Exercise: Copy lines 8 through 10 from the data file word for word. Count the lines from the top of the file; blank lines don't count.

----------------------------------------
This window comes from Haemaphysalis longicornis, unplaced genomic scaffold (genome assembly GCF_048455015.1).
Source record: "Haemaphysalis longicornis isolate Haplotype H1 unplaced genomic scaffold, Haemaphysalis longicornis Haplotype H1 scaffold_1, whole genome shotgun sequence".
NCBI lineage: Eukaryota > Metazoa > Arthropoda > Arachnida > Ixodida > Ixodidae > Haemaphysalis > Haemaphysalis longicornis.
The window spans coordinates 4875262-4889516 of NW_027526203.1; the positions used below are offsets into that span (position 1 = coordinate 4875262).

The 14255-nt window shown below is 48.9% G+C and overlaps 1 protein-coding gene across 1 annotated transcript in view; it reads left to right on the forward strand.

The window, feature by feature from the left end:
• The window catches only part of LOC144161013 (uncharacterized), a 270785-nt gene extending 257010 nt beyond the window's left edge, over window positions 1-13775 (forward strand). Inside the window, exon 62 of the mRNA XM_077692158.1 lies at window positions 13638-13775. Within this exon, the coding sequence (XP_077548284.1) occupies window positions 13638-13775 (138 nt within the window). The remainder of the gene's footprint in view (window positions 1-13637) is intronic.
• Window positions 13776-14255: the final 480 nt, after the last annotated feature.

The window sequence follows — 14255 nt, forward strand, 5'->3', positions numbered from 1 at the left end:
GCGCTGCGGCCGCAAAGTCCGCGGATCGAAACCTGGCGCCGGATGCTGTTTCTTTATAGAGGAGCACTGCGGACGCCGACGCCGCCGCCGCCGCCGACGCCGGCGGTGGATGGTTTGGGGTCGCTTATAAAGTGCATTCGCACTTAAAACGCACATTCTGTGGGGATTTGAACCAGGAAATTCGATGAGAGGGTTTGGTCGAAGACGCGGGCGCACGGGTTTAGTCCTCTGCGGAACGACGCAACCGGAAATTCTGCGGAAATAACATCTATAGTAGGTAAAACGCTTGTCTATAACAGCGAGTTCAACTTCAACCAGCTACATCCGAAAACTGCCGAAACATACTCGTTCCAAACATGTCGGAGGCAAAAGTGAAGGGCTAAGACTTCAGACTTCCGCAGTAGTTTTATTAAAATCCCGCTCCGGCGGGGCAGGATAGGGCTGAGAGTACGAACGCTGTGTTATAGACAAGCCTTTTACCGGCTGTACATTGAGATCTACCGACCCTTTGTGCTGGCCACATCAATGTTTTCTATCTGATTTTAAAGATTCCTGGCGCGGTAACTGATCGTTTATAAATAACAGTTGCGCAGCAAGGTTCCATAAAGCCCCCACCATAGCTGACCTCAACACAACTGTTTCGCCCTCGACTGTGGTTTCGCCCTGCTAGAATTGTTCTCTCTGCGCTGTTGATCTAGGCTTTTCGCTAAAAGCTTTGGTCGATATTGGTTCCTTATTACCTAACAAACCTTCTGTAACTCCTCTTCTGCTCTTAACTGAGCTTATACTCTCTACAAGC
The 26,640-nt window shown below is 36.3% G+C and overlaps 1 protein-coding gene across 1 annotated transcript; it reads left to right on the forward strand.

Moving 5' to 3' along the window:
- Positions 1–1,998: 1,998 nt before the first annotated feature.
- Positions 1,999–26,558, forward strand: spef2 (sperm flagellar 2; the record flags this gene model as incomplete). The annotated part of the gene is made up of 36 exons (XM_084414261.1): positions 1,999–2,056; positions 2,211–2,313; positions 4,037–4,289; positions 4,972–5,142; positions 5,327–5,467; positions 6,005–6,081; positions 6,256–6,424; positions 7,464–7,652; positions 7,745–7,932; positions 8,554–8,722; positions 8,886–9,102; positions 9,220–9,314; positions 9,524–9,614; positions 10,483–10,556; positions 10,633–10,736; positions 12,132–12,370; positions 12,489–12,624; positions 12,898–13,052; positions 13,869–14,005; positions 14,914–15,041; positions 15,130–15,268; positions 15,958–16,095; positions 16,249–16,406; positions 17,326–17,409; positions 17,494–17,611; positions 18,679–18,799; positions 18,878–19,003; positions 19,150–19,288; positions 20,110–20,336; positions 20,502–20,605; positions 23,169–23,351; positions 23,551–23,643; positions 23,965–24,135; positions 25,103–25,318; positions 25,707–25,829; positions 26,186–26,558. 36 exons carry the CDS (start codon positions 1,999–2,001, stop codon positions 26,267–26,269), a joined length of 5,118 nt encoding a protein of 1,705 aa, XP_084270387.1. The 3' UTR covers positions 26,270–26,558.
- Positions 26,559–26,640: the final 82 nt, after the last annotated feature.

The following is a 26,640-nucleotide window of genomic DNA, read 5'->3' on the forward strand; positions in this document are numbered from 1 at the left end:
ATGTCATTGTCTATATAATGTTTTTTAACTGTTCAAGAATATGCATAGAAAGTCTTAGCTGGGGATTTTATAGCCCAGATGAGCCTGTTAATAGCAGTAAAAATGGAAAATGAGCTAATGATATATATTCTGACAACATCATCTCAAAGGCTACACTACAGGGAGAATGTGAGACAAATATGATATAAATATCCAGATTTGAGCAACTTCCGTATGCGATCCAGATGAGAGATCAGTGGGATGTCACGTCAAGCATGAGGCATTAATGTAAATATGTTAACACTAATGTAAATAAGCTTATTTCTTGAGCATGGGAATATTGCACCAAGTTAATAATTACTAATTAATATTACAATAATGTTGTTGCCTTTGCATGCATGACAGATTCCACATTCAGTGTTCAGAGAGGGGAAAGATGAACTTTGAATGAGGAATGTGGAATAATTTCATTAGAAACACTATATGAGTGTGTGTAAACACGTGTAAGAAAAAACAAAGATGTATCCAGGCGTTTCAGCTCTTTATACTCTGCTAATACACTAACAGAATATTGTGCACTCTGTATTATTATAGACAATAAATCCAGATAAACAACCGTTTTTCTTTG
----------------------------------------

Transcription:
• Window positions 13776-14255: the final 480 nt, after the last annotated feature.

The window sequence follows — 14255 nt, forward strand, 5'->3', positions numbered from 1 at the left end:
GCGCTGCGGCCGCAAAGTCCGCGGATCGAAACCTGGCGCCGGATGCTGTTTCTTTATAGAGGAGCACTGCGGACGCCGACGCCGCCGCCGCCGCCGACGCCGGCGGTGGATGGTTTGGGGTCGCTTATAAAGTGCATTCGCACTTAAAACGCACATTCTGTGGGGATTTGAACCAGGAAATTCGATGAGAGGGTTTGGTCGAAGACGCGGGCGCACGGGTTTAGTCCTCTGCGGAACGACGCAACCGGAAATTCTGCGGAAATAACATCTATAGTAGGTAAAACGCTTGTCTATAACAGCGAGTTCAACTTCAACCAGCTACATCCGAAAACTGCCGAAACATACTCGTTCCAAACATGTCGGAGGCAAAAGTGAAGGGCTAAGACTTCAGACTTCCGCAGTAGTTTTATTAAAATCCCGCTCCGGCGGGGCAGGATAGGGCTGAGAGTACGAACGCTGTGTTATAGACAAGCCTTTTACCGGCTGTACATTGAGATCTACCGACCCTTTGTGCTGGCCACATCAATGTTTTCTATCTGATTTTAAAGATTCCTGGCGCGGTAACTGATCGTTTATAAATAACAGTTGCGCAGCAAGGTTCCATAAAGCCCCCACCATAGCTGACCTCAACACAACTGTTTCGCCCTCGACTGTGGTTTCGCCCTGCTAGAATTGTTCTCTCTGCGCTGTTGATCTAGGCTTTTCGCTAAAAGCTTTGGTCGATATTGGTTCCTTATTACCTAACAAACCTTCTGTAACTCCTCTTCTGCTCTTAACTGAGCTTATACTCTCTACAAGC